According to recently released information from SPRI, Waltham, Mass., the trade association representing suppliers of flexible sheet membranes and related components, the significant gains recorded in the single-ply industry for 2003 continued in 2004. Most materials saw double-digit increases over the previous year, which itself had been strong. According to SPRI's statistics, TPO thermoplastic shipments were up 18 percent in 2004. Although a year-to-year comparison was not available for the "other thermoplastic category," there were significant increases posted there as well. Thermoset shipments in total were likewise up 17 percent over 2003 numbers.
We spoke to several single-ply manufacturers to get their view of the current market, learn about new products for 2005, and discuss developing trends in the industry, most notably the growing emphasis on cool roofing and sustainable products.
Burkeline: On the Front Lines of the Cool Roofing MovementBurkeline Roofing Systems, San Jose, Calif., supplies CSPE Hypalon (about 75 percent of its business) and TPO (25 percent). New for 2005 is a line of CPA Elvaloy called Ecoseal, available in different thicknesses as well as a fleece-backed fully adhered version. This product can be set in low-rise adhesive or hot asphalt. According to Stephen Roades, vice president, Environmental Products and Roofing, the company offers "a long-term proven performing membrane that carries the longest warranty in the single-ply business."
The view from California (as of press time in early May) is that while the year has started off relatively slowly, it should gain momentum as the weather becomes more favorable. "We probably will see continued growth in the single-ply market segment," says Roades. "The only alarming factor is the continued rise in raw material pricing, which will have an effect on single-ply costing throughout the year."
Commenting on the trend toward environmentally friendly roofing products, Roades says that without question, California is leading the way. "In California, white sheet single-ply will see an increase due to the proposition [Title 24] requiring cool roofing. It seems that this movement will and has been moving across the country," he says. "The green materials movement will impact certain elements and manufacturers in the single-ply realm. It has become a very significant movement on the West Coast and is gaining a large following throughout the country."
Carlisle SynTec Adds PVC to the MixOn the opposite side of the country is Carlisle SynTec Inc., Carlisle, Pa., which offers EPDM, TPO and PVC. In addition, the company supplies fleece-back versions of EPDM and TPO that can be applied with low-rise polyurethane foam adhesive, hot asphalt and cold process adhesives. Also available are a wide variety of accessories, adhesives, sealants, coatings and fasteners.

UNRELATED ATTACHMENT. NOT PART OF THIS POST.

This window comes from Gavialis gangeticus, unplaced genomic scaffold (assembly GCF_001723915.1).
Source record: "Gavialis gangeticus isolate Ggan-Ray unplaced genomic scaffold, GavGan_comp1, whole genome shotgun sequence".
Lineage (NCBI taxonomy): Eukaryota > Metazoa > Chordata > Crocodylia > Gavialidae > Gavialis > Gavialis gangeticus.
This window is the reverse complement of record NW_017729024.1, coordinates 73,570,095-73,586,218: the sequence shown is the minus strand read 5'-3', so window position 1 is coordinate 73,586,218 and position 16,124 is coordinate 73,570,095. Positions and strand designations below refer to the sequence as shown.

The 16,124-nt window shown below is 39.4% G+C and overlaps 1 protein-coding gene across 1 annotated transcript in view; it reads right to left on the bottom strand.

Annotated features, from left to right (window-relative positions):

Carlisle recently announced that in addition to the existing product line, which includes EPDM with factory-applied SecurTAPEä products, factory-applied SecurTAPE on reinforced 45-mil membrane is now available. "This affords Carlisle's contractors a means to dramatically improve productivity on the roof," says Steve Schwar, national sales manager. "Contractors who have utilized the material boast they have reduced the time to complete a seam by as much as 75 percent, as compared to conventional methods."
Available as of April, Carlisle is offering 60-mil sheeting in a 25- by 100-foot format. This sheet is packaged with a single fold similar to the 20-foot-wide version. The 25-foot-wide sheeting is designed for larger, more wide-open projects where maximum productivity is desired. This product is manufactured with a 3-inch-wide factory-applied SecurTAPE.
Carlisle is also offering PVC, which, according to Schwar, "allows building owners, architects and roofing contractors who prefer the benefits derived from a PVC-based roofing membrane to also enjoy the service and support of Carlisle and its network of manufacturer's representatives, distributors and authorized applicators." In addition, Carlisle has added cold-applied adhesive to its lineup.
When asked what sets Carlisle apart, Schwar responds, "Our expansive array of accessories is intended to help reduce rooftop labor and installed system costs. We are the first to manufacture membrane with factory-applied tape and we offer services such as Proposal Writer and lifecycle cost analysis."
As for the market overall, Schwar exudes optimism. "Contractors generally have healthy backlogs, bid activity is favorable and the design community seems to be very busy," he says. "Single-ply membranes, especially EPDM and TPO, should continue to outpace the growth of other commercial roofing products."